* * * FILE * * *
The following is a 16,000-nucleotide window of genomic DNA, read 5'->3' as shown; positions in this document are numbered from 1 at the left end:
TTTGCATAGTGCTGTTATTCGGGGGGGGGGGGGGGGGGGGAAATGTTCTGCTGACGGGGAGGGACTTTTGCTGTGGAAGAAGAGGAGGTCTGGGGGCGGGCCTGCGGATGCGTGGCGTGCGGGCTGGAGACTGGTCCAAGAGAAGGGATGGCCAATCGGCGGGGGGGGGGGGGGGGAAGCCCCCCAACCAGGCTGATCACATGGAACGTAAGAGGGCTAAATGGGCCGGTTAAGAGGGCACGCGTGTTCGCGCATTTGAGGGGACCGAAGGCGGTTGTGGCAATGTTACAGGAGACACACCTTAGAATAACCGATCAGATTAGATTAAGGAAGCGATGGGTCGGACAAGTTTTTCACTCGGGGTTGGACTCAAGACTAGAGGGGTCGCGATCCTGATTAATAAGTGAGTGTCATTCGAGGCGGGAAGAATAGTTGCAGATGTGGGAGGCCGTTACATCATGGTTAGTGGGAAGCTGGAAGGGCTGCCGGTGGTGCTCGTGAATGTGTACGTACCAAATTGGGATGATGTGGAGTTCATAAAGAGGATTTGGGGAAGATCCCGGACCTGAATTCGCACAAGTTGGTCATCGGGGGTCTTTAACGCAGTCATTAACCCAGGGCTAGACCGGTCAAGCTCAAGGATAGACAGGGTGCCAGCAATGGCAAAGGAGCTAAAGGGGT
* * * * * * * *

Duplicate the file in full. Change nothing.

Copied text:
The following is a 16,000-nucleotide window of genomic DNA, read 5'->3' as shown; positions in this document are numbered from 1 at the left end:
TTTGCATAGTGCTGTTATTCGGGGGGGGGGGGGGGGGGGGAAATGTTCTGCTGACGGGGAGGGACTTTTGCTGTGGAAGAAGAGGAGGTCTGGGGGCGGGCCTGCGGATGCGTGGCGTGCGGGCTGGAGACTGGTCCAAGAGAAGGGATGGCCAATCGGCGGGGGGGGGGGGGGGGAAGCCCCCCAACCAGGCTGATCACATGGAACGTAAGAGGGCTAAATGGGCCGGTTAAGAGGGCACGCGTGTTCGCGCATTTGAGGGGACCGAAGGCGGTTGTGGCAATGTTACAGGAGACACACCTTAGAATAACCGATCAGATTAGATTAAGGAAGCGATGGGTCGGACAAGTTTTTCACTCGGGGTTGGACTCAAGACTAGAGGGGTCGCGATCCTGATTAATAAGTGAGTGTCATTCGAGGCGGGAAGAATAGTTGCAGATGTGGGAGGCCGTTACATCATGGTTAGTGGGAAGCTGGAAGGGCTGCCGGTGGTGCTCGTGAATGTGTACGTACCAAATTGGGATGATGTGGAGTTCATAAAGAGGATTTGGGGAAGATCCCGGACCTGAATTCGCACAAGTTGGTCATCGGGGGTCTTTAACGCAGTCATTAACCCAGGGCTAGACCGGTCAAGCTCAAGGATAGACAGGGTGCCAGCAATGGCAAAGGAGCTAAAGGGGT